An estate planning attorney, even through a consultation, will guide you in the right direction and provide you with information custom to your needs.  Having a properly drafted Will by an attorney helps you ensure that your hard-earned money and property will pass on to those you designate.

We do not recommend using or buying any estate planning documents online that are offered for free or cheap. In our opinion, they cause more headaches than its worth if done incorrectly. Seek a consultation about a Will. It will save you time, money and energy in the long run.

Suggested life-events to create a Will:

  • Buying a new house
  • New baby in your family
  • New job or pay increase
  • Marriage, divorce, or recent family death
  • Children leaving for college
  • New business or company
  • Health problems
ryan_cruz_law_san_diego_attorney_estate_planning_create_a_will_trust_2016_resolution

New year, new you. Here is an attainable resolution for you to add to your list and crush within 3 months.

Happy New Year, 2016! Every new years, San Diegans create exciting resolutions to improve their lives. This tradition of creating resolutions has been known to exist during Babylonian time as we all want to live quality lives and improve our lives with a new calendar year. Some resolutions are very attainable while others are short-lived and last only a calendar month or so; trust me, we’ve all made those short-lived ones meant to improve our lives radically. Resolutions usually include:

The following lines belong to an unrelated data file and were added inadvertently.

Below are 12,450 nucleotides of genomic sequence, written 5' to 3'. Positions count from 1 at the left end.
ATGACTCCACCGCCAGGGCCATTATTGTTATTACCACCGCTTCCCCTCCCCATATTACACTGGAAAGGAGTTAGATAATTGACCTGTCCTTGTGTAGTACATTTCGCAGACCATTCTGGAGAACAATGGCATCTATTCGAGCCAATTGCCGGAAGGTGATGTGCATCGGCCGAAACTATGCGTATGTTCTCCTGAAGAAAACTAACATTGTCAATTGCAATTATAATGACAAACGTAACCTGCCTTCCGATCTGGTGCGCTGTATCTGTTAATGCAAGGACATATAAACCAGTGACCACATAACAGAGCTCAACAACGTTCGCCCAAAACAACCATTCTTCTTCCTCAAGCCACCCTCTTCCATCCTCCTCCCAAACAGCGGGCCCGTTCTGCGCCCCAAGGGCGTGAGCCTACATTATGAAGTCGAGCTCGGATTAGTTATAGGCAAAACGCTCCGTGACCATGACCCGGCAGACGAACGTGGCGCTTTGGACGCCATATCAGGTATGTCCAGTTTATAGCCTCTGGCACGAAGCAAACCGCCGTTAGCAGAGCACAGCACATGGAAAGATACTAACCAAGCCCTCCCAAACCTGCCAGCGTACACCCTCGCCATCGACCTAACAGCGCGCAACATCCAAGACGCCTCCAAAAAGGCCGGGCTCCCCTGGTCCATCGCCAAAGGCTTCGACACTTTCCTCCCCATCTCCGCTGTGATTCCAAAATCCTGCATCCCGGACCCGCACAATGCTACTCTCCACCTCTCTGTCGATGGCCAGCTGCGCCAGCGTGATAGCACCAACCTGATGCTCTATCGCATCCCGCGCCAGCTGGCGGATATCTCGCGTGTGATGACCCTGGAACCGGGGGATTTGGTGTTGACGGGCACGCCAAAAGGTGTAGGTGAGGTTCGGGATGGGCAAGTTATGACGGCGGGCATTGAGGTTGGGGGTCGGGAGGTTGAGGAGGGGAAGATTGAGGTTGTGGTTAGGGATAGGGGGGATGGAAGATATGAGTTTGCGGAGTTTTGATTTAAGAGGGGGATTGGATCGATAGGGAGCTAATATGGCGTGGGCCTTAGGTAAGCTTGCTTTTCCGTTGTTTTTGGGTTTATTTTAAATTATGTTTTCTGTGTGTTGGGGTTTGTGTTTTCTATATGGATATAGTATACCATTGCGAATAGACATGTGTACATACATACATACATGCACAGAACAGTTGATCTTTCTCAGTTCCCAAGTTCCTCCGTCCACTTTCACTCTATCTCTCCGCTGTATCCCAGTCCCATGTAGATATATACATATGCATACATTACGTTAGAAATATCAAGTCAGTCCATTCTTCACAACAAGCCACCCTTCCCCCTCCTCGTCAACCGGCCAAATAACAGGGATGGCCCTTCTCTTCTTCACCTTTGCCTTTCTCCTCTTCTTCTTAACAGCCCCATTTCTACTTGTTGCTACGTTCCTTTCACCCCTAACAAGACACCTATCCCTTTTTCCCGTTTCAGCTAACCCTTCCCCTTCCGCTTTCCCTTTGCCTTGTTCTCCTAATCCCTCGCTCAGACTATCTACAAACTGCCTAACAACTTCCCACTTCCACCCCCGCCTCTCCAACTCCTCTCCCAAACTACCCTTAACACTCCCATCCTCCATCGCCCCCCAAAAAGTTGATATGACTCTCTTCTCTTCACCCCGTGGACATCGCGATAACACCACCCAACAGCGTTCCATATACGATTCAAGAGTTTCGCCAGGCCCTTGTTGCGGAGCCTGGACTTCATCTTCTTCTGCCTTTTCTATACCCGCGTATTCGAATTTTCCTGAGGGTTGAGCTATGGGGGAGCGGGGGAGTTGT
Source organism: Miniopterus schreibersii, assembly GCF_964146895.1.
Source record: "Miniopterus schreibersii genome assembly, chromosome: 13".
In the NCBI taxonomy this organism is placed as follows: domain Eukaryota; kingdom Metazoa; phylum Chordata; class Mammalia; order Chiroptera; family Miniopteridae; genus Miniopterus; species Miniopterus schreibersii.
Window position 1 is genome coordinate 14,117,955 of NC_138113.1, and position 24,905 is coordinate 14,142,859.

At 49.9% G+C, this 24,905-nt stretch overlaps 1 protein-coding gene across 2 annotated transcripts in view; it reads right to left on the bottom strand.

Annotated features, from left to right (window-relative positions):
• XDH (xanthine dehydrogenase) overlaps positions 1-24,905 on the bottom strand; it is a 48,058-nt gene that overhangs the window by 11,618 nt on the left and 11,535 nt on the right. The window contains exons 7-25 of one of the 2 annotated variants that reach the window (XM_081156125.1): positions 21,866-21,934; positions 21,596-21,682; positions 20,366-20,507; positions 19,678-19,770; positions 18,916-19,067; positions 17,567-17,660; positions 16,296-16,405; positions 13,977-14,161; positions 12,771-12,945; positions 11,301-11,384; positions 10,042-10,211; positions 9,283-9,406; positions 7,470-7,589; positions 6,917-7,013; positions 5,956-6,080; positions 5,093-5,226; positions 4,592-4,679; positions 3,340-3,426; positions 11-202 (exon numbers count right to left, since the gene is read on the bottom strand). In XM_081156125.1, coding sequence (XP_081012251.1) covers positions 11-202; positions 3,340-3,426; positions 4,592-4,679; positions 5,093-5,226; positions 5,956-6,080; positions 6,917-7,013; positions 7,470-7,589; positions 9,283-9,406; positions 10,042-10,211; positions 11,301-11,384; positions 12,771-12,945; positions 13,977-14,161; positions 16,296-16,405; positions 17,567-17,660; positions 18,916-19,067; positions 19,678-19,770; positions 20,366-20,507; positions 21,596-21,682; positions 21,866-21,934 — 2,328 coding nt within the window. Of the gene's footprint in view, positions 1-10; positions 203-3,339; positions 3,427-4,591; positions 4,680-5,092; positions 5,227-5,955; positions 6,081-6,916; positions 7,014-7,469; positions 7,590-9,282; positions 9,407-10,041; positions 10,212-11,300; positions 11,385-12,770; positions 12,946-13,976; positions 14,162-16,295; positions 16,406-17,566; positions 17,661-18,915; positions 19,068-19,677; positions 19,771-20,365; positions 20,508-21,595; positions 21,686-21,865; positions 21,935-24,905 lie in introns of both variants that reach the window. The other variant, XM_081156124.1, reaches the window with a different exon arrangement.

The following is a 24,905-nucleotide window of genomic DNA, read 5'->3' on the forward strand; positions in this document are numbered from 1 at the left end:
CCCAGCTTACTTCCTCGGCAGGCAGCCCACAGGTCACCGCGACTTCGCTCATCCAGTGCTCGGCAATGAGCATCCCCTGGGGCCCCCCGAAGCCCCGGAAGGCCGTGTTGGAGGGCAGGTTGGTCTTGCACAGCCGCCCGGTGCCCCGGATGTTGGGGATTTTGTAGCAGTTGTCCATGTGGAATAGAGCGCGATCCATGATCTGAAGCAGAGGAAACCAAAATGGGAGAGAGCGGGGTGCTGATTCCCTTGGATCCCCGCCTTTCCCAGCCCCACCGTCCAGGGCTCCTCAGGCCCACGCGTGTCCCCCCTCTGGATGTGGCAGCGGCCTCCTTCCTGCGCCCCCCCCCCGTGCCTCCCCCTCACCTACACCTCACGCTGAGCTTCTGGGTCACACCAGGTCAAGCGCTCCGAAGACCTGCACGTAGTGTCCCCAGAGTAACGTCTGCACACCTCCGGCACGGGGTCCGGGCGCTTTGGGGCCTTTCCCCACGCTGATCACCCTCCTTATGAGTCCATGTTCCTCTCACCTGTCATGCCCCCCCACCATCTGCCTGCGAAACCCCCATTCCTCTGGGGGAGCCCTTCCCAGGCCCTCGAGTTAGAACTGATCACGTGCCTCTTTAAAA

• Improve well-being;
  • Exercise;
  • Think more positively;
  • Upgrade wardrobe;
  • Put more money in savings;
  • Pay off all credit cards this year;
  • Improve finances; and
  • Spend more quality time with friends and family.

However, there is one resolution that often gets overlooked and that is to take care of your loved ones through planning. This is a resolution that should be handled in the next three calendar months to avoid having it become a short-lived resolution.  Taking care of your loved ones can be handled through creating a Last Will and Testament and/or a Revocable Living Trust. Most consider these documents are something the elderly group should concern themselves with, but this belief is entirely incorrect.  These documents are beneficial to anyone over the age of 18.  Essentially, these documents describe what happens to your cars(s), money, belongings, and possibly children, if you become incapacitated or die. These documents are created to have just in case anything were to happen to you. Of course, even though documents are created, we hope you live a great 2016 and many more years to come.  The documents described above are created in case of the unexpected and persons of all ages, especially after 18, should have one.

As life moves forward quickly in 2016 and you earn a pay raise, grow your family with new children or nieces and nephews, buy a new home, experience changes in your network of friends and family, it is a good time now (at the beginning of a new calendar year) to consider what Will or Trust you have in place. If you do not have anything in place, you should consider establishing one. If you have a Will or Trust in place but have not revisited the documents in years, it is a great time to reconsider the contents of the documents you have established.

As a courtesy reminder, do not mark your current Will or Trust with pen or pencil to note any changes. Doing so may invalidate your documents and really complicate your probate administration or trust administration.  If you are considering making changes to your Will or Trust, speak with an attorney to learn about the process. Depending upon the amount of changes you desire, different steps will be necessary to make those changes legally effective.